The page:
Continuing the habit (some flatter it with the term "style") of obsessive word shortening in the Unix
world, stdout is a pseudo-acronym for "standard out", or "standard output channel."
The command line, text mode model which Unix has historically used for its programs describes two main "channels" by which the user may interact with an executable: stdin (assumed to be a keyboard, at some point) and stdout (assumed to be a text-based terminal of some kind). A second output channel also exists, called stderr, for delivering error messages "out of band" of normal program output.
This model has propagated across other (originally text mode) operating systems such as MS/DOS/Windows, OS/2, AmigaDOS, BeOS, etc. etc. It is also inherent in many (if not most) programming languages. I think of it as quaint, although that may be a bit premature.
In unix, everything can be conflated with a file, and these channels are no exception; shell operations redirecting stdout to a file, or a file to stdin, are common, typically using the operators "|", "<" and ">". See sh.
Despite the efforts of the ISO and ANSI, the standardization process encompassing character sets and "meta characters" for text-based output devices has resembled more of an Ultimate Fighting Championship grudge match than an orderly academic procedure; hence, in unix, there are at least two "delete" keys, neither of which are likely to work. See also termcap, terminfo.
Many amusing devices have been tasked with handling stdout over the years. Most of the ones you will use today are virtual; that is to say, emulators of "real" hardware long past. Linux consoles, xterm windows, telnet applications, and so forth imitate variants the ancient VT100 terminal from Digital Equipment Corporation (now an embarrassing subsidiary of Compaq - what a strange world we live in...). Back in the day, when a CPU cost more than a house, your computer had no display of its own, it sat in a big, big air conditioned room, and serial cables snaked out from it to dumb terminals all over the building. I've seen rooms full of discarded old terminals (even some original DEC VT100s), some of which were old enough to have that powder blue curvy 50's moderne Disneyland look.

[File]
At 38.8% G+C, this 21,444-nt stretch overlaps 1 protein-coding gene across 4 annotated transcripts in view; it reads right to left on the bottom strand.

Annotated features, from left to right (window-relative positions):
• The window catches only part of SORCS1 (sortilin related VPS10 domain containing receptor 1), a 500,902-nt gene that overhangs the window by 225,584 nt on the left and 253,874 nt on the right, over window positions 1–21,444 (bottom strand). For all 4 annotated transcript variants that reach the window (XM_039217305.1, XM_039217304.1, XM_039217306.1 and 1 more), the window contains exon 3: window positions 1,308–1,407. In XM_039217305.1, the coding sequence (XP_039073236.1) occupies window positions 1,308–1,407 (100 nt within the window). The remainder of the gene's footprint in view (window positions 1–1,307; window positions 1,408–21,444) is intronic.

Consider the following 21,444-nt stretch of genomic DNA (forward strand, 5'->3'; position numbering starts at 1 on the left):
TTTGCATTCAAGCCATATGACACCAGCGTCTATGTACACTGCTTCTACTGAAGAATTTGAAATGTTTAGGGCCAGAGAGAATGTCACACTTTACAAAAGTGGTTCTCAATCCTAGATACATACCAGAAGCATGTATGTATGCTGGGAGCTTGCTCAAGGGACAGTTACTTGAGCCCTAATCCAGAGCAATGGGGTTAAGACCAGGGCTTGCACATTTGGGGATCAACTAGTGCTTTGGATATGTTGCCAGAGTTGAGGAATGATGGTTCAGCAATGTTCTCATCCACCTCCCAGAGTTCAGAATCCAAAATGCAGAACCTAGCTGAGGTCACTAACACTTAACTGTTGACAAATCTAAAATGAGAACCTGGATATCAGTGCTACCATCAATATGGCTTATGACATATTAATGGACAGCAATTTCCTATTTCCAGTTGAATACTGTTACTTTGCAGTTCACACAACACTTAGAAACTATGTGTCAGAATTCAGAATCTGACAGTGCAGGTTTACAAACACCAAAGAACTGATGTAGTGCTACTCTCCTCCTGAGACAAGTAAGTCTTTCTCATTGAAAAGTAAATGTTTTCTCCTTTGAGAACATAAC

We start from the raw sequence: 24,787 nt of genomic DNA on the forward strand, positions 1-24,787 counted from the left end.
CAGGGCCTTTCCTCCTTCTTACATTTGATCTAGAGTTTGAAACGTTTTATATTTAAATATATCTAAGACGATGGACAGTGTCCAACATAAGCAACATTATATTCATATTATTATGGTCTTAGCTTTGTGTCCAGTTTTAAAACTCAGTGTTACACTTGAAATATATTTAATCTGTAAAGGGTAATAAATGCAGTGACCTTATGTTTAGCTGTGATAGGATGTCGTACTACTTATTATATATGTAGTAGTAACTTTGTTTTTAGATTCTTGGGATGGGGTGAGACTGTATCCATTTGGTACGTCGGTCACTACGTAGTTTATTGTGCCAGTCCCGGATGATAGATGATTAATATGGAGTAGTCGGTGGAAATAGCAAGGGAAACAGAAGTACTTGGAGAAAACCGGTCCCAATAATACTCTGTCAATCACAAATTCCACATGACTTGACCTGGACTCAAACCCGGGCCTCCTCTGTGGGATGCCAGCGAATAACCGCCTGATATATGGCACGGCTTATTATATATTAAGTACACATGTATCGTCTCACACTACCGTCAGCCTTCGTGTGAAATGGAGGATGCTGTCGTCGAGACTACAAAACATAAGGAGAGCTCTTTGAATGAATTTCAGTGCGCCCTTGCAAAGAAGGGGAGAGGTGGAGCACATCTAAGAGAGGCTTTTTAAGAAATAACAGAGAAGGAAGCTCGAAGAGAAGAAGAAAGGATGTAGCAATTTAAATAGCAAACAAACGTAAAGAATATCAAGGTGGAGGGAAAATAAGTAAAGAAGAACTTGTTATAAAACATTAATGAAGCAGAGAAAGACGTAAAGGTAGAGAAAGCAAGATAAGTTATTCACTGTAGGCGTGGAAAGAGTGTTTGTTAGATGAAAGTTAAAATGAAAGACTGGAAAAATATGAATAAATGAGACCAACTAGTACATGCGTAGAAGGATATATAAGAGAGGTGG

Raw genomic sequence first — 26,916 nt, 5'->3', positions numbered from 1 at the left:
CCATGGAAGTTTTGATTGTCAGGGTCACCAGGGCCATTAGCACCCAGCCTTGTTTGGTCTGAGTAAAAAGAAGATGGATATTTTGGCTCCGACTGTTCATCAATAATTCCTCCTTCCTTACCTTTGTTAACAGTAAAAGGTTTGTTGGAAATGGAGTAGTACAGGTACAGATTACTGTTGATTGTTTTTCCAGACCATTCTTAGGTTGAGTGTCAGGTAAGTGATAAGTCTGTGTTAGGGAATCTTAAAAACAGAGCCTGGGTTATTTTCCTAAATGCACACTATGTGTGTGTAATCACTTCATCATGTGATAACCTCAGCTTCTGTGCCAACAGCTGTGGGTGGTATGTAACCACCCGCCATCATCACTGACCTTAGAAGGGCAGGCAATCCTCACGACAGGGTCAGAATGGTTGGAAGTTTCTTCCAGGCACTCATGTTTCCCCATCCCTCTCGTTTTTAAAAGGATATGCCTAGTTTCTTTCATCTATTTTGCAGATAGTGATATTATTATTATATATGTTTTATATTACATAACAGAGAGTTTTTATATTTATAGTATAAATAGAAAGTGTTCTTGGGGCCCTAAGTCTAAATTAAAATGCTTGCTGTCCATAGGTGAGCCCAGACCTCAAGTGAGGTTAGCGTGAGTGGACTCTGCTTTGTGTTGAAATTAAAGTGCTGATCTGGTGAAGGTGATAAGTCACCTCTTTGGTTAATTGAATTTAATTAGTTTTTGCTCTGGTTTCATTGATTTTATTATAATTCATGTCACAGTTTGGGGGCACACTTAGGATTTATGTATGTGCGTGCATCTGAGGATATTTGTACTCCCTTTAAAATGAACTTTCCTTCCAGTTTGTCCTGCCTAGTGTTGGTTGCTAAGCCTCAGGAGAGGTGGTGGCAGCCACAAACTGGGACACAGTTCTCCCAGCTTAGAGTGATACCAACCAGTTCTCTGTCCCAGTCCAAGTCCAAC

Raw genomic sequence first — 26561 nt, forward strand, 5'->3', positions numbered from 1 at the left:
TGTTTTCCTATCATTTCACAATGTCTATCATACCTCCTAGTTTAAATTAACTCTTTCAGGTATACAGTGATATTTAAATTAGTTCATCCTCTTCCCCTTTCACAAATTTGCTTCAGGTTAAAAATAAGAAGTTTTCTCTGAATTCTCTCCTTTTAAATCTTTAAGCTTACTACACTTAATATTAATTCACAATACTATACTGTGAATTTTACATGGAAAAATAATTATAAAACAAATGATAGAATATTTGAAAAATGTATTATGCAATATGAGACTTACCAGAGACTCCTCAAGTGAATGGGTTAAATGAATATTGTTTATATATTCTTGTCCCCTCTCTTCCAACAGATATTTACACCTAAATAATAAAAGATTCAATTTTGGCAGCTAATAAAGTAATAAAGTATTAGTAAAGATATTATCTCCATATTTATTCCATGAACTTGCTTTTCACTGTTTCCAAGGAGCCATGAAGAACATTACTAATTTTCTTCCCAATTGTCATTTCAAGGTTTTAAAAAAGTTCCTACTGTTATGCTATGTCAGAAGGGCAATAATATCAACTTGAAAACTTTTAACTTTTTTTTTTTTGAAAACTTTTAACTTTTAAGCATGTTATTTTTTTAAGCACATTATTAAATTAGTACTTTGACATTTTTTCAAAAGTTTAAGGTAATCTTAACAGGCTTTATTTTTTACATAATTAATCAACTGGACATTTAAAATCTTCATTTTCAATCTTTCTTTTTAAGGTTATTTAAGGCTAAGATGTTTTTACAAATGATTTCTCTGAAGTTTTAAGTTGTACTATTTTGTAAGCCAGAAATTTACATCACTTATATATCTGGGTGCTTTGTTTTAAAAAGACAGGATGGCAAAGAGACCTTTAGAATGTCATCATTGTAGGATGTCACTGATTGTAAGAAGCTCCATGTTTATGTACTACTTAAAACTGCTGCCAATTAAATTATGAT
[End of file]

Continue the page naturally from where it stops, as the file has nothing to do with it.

My favorite has thus far been the mighty Decwriter III - basically a gigantic 80 pound typewriter. Yes, the earliest text output devices were not the lavish CRT-based solutions we use today; they were based on paper, and some of Unix's early formative years were spent in the land without backspace. This accounts for a variety of invigoratingly obscure experiences when using unix, such as accidentally getting into line mode while using vi, and probably, the fact that the delete key usually doesn't work. It just goes to show - no matter how forward thinking, no program is ever free of the assumptions that prevailed at its creation.